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Can Relationships Work After Cheating?




Regardless of how inconceivable it might seem to cheat or to be cheated on, the harsh reality is that it unfortunately happens all the time. Sometimes, the truth never comes out, and the person who did the deed spends years saddled with a guilty conscience. Other times, it does come to light and wreaks absolute havoc on what may have seemed like a good relationship. If you're in the midst of figuring out how to handle infidelity, then you've probably asked yourself, Can relationships work after cheating?


The honest truth is that it really does depend on so many different variables. While many may disagree, I personally think that a lot of people are capable of cheating. It's more a matter of what circumstances have to be present for a specific individual to succumb to the temptation.


Some people may say they never dream of cheating, but fast forward six years where they feel stuck in a relationship with a person who is much different than the person they fell in love with, and their ever-present resolve to stay faithful may start to dwindle. That's certainly not to justify cheating in any way, as I do also believe that cheating is inherently selfish. Still, sometimes, cheating can come out of nowhere. And if it does, can a relationship make it through?


This might be controversial, but I don’t believe that there are any inherently good reasons to stay with a partner who cheated. Marriage, kids, just bought a house together? Doesn’t matter. When deciding whether to stay with a cheater, "you should look for absences of remorse, empathy, effort needed to repair the damage, or even an apology that feels sufficient," As a lack of remorse, empathy, or an apology "are all reason enough to part ways."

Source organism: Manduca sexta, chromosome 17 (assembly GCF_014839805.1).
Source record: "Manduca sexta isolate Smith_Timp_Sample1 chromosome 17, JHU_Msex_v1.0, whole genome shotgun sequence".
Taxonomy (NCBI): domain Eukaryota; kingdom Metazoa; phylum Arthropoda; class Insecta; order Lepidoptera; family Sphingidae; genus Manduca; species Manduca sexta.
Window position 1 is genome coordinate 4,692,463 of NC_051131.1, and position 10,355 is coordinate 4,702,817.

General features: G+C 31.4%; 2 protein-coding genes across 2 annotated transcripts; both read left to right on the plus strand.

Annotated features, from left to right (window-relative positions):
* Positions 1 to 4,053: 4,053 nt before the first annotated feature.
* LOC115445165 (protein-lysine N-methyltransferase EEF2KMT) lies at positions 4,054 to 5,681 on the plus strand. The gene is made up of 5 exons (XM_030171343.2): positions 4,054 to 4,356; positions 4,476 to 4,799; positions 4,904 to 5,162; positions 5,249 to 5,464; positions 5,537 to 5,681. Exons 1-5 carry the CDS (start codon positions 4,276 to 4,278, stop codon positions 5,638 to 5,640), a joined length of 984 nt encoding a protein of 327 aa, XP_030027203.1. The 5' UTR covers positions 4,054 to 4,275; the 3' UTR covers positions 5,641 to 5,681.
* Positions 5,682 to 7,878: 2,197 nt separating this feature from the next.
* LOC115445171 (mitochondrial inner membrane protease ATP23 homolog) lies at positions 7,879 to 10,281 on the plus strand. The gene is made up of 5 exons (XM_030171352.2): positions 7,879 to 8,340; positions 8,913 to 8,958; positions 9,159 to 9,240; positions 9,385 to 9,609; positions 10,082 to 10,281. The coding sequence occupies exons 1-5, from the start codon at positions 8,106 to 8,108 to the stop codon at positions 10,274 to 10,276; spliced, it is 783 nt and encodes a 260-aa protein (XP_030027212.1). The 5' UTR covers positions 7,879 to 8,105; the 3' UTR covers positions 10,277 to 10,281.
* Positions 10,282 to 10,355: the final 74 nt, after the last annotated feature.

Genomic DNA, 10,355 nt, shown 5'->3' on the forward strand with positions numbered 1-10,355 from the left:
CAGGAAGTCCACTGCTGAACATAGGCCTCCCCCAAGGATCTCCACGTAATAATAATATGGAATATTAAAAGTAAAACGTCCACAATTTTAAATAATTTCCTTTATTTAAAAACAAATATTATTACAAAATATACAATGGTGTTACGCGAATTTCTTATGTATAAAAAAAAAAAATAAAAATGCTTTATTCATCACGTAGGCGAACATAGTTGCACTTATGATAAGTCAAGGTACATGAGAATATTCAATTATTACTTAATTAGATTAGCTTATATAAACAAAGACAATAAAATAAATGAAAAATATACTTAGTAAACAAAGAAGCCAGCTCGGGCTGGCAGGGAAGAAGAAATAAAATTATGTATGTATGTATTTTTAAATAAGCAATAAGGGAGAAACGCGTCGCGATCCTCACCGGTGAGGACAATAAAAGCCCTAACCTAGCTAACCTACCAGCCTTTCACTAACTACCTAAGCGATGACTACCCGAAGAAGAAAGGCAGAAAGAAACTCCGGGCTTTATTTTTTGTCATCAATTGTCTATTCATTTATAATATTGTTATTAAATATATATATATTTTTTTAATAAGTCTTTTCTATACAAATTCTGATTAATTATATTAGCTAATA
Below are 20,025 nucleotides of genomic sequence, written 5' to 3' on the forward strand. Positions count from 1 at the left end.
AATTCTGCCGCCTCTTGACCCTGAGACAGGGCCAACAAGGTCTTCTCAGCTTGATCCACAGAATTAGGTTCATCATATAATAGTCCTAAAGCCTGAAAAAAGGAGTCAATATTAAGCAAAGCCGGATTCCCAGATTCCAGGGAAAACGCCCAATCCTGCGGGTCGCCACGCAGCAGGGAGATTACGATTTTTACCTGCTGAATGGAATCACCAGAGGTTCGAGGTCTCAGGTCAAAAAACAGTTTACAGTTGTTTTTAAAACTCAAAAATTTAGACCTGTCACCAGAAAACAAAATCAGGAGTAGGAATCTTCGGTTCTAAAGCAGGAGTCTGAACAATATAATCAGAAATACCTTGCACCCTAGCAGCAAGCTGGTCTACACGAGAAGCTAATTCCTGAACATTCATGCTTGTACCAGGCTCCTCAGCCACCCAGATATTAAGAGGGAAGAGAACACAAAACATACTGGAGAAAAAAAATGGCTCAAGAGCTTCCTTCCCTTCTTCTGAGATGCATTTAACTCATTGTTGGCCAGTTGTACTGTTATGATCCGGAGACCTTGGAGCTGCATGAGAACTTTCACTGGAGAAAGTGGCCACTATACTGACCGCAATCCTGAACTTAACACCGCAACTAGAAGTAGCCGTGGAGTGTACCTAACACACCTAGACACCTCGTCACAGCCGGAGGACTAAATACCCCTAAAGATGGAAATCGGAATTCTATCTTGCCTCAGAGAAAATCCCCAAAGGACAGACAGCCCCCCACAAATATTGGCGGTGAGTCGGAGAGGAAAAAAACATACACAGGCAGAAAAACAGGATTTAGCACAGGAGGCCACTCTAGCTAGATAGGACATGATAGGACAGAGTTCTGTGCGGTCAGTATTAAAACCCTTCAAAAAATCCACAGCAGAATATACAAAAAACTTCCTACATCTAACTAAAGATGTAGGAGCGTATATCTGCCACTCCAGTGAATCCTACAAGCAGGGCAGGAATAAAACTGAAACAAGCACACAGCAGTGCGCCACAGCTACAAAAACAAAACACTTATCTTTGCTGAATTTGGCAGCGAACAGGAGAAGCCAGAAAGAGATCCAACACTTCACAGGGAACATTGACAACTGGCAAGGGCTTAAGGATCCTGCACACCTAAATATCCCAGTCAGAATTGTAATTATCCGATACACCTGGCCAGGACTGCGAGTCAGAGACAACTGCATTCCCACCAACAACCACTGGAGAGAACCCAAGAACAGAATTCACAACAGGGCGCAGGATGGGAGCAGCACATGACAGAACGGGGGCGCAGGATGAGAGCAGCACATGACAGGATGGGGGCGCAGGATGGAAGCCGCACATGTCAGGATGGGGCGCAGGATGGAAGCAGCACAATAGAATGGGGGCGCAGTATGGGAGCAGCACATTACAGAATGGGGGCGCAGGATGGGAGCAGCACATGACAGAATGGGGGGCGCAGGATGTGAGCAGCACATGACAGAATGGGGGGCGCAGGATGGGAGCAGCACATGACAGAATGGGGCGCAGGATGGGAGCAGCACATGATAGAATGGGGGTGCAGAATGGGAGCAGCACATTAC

Personally, I have serious reservations about the integrity—in any context—of someone who cheats on a partner. It’s a big red flag that covers their entire personality.


Of course, the trick question is, "How do I know if the relationship is worth saving?" I find that most of my clients already know the answer before they come to my office. But we invest a lot in our relationships, and it's normal to want guidance on a decision as big as breaking up or staying with someone. Here's the catch: I'm not so direct—my job is to steer the conversation and help the couple decide whatever is best for them. But you're not my client, so here's my advice:


My first tip is to stop thinking about cheating in a black-and-white way and instead think of it as points on a spectrum, with flirting on one end and a full-blown, top-secret affair on the other.


Then, ask your partner these questions: Why did you cheat? How did you decide to tell me or keep it secret? Would you make a different choice going forward? Why or how? What has changed?

Although it might feel like a punch in the gut, try to understand exactly why and how the cheating happened. From there you can decide if it seems like it was a good person making a bad choice or a lost person likely to make a string of bad choices.